Cat #
PAN 138
Billy Bultheel
Two Cycles

Billy Bultheel’s debut solo album is an ambitious distillation of the composer’s,’ sprawling litany of influences and his unique approach to site-specific composition. A compilation of pieces created between 2016 and 2023, the album is a forceful testament to Bultheel’s expansive performance practice and collaborations with cutting-edge visual artists like Anne Imhof and James Richards.

Drawing inspiration from industrial music and metal as well as medieval and baroque polyphony, Bultheel devised a way to present this collection of works side-by-side. The record is split into two distinct cycles: the Snow Cycle, which collects Bultheel’s electro-acoustic and compositional work, and the Game Cycle, which assembles his electronic productions. These two suites have unmistakable symmetry; Bultheel’s traditional compositions are bolstered by his understanding of electronic production, while his electronic pieces are moulded by his knowledge of classical and traditional music. “Two Cycles” is an album that exhibits duality, embodying the dichotomy of Bultheel’s roles as both an ensemble composer and an electronic producer.

While ‘Two Cycles’ is his inaugural solo endeavor, it’s not Bultheel’s first foray into PAN’s extended universe. Since 2012, he has been an active collaborator alongside the German visual artist and choreographer Anne Imhof and US artist Eliza Douglas. Notably, their creative synergy bore fruit in the form of ‘FAUST’ in 2019 and ‘SEX’ in 2021, both of which were released on PAN. Last year, Bultheel joined forces with Alexander Iezzi, operating under the moniker ’33,’ where they skillfully amalgamated club music with the raw authenticity of DIY punk and the intricate charm of baroque harmonies on the C.A.N.V.A.S.-released album ’33-69’.

However, Bultheel’s true artistic sanctuary resides within the realm of live performance. From a very young age, he harbored an ardent desire to fuse the timeless elegance of renaissance music with the avant-garde allure of distorted electronics. His quest was further guided by a deep reverence for the ritualistic aspects of communal experiences. Inspired by pioneering composers such as Karlheinz Stockhausen and Iannis Xenakis, and baroque masters like Claudio Monteverdi, Bultheel has undertaken a relentless mission to deconstruct the traditional confines of the concert hall and explore new territories for musical experiences. In doing so, he orchestrates performances in unconventional settings, compelling both musicians and spectators to approach his music as a geographic composition.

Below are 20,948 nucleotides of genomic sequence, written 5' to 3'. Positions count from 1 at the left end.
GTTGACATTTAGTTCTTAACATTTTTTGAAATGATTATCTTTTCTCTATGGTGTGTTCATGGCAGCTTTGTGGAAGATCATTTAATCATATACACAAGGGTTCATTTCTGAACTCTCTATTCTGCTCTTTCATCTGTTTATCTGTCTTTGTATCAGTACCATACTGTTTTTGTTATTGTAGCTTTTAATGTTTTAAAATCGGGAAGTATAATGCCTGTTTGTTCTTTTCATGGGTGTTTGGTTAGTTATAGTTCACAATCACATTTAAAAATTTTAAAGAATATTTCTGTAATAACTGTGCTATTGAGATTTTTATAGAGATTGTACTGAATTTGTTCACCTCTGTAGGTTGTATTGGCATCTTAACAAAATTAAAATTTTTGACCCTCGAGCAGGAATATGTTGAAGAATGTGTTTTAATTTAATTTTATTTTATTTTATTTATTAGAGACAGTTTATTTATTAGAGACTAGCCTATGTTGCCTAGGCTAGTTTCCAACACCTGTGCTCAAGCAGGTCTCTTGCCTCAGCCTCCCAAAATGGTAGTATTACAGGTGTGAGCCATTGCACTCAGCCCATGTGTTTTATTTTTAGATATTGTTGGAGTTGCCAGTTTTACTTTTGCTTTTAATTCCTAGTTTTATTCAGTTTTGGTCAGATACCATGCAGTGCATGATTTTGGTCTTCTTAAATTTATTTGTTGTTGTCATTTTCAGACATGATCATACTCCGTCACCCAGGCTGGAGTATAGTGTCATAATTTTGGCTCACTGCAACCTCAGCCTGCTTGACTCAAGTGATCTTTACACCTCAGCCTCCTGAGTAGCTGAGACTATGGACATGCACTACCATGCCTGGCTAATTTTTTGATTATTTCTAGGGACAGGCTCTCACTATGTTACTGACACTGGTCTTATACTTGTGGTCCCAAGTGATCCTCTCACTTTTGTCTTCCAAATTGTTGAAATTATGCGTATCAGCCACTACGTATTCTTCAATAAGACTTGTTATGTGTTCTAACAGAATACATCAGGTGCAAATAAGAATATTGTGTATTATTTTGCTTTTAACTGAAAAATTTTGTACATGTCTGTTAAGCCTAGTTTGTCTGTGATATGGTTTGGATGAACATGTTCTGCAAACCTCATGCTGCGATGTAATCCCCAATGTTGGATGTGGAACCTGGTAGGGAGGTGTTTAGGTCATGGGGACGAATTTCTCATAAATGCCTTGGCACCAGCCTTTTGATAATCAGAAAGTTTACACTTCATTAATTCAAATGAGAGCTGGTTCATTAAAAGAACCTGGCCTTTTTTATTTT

The haunting opening track of the ‘Snow Cycle’, ‘The Arcades Project’, — named after the unfinished compendium of architectural contemplations penned by the eminent German philosopher, Walter Benjamin – places four tubas in strategic towers surrounding the audience, creating an immersive auditory experience. Conversely, ‘The Snows of Venice’ — named after Alexander Kluge and Ben Lerner collection of short stories and poems — was conceived for two flautists directed to intertwine their melodies as they traversed through knee-high water.

The ‘Game Cycle’ meanwhile places a strong emphasis on rhythm, crafting a sonic landscape that resonates with overdriven metallic clanks and sharp stabs. Drawing upon his extensive experience in composing for choreography, Bultheel envisions a series of jittery dances that purposefully deviate from conventional timelines. ‘Decreation’ infuses techno with the visceral qualities of noise music and ‘Game Theory’ offers an unsettling skeletal barrage of saturated,

precisely tuned percussive hits. Bultheel brings ‘Two Cycles’ to a close with ‘Gigue,’ a reference to the 6/8 baroque court dance that traditionally marked the conclusion of a dance suite; by merging marching rhythms performed by two percussionists on a single drum set with chaotic and evocative synth leads, he establishes a tantalizing counterpoint.

‘Two Cycles’ is a musical compilation that explores the themes of locale and landscape, elucidating the intricate dynamics that arise between the musicians and their audience, the ears and the architecture. Considering timbre, density and the psycho-acoustic qualities of communal spaces, from the warehouse to the cathedral, Bultheel draws indelible lines between seemingly distant concepts, merging the celestial with the terrestrial.

The double album cover, one for each side and cycle on the record, features a collage created by the Welsh video artist James Richards that merges medieval iconography with snippets of queer memorabilia.

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